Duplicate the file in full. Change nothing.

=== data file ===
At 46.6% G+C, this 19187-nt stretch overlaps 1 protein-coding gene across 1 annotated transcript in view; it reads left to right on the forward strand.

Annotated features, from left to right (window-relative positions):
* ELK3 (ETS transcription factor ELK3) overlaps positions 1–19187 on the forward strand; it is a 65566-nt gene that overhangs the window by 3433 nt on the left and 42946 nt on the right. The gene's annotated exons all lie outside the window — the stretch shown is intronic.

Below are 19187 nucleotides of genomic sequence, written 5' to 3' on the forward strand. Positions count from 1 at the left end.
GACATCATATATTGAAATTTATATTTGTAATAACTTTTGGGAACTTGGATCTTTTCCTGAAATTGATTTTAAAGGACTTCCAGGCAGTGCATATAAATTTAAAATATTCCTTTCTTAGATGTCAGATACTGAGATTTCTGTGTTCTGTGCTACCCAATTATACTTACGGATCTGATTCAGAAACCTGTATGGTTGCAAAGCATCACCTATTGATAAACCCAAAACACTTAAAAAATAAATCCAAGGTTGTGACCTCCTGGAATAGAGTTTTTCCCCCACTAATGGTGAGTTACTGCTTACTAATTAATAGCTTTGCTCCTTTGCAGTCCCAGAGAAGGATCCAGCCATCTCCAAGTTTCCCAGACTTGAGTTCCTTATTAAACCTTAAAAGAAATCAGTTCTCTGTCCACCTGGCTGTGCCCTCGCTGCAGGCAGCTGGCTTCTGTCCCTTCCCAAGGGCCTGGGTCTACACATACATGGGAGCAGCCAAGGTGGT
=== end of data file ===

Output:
At 46.6% G+C, this 19187-nt stretch overlaps 1 protein-coding gene across 1 annotated transcript in view; it reads left to right on the forward strand.

Annotated features, from left to right (window-relative positions):
* ELK3 (ETS transcription factor ELK3) overlaps positions 1–19187 on the forward strand; it is a 65566-nt gene that overhangs the window by 3433 nt on the left and 42946 nt on the right. The gene's annotated exons all lie outside the window — the stretch shown is intronic.

Below are 19187 nucleotides of genomic sequence, written 5' to 3' on the forward strand. Positions count from 1 at the left end.
GACATCATATATTGAAATTTATATTTGTAATAACTTTTGGGAACTTGGATCTTTTCCTGAAATTGATTTTAAAGGACTTCCAGGCAGTGCATATAAATTTAAAATATTCCTTTCTTAGATGTCAGATACTGAGATTTCTGTGTTCTGTGCTACCCAATTATACTTACGGATCTGATTCAGAAACCTGTATGGTTGCAAAGCATCACCTATTGATAAACCCAAAACACTTAAAAAATAAATCCAAGGTTGTGACCTCCTGGAATAGAGTTTTTCCCCCACTAATGGTGAGTTACTGCTTACTAATTAATAGCTTTGCTCCTTTGCAGTCCCAGAGAAGGATCCAGCCATCTCCAAGTTTCCCAGACTTGAGTTCCTTATTAAACCTTAAAAGAAATCAGTTCTCTGTCCACCTGGCTGTGCCCTCGCTGCAGGCAGCTGGCTTCTGTCCCTTCCCAAGGGCCTGGGTCTACACATACATGGGAGCAGCCAAGGTGGT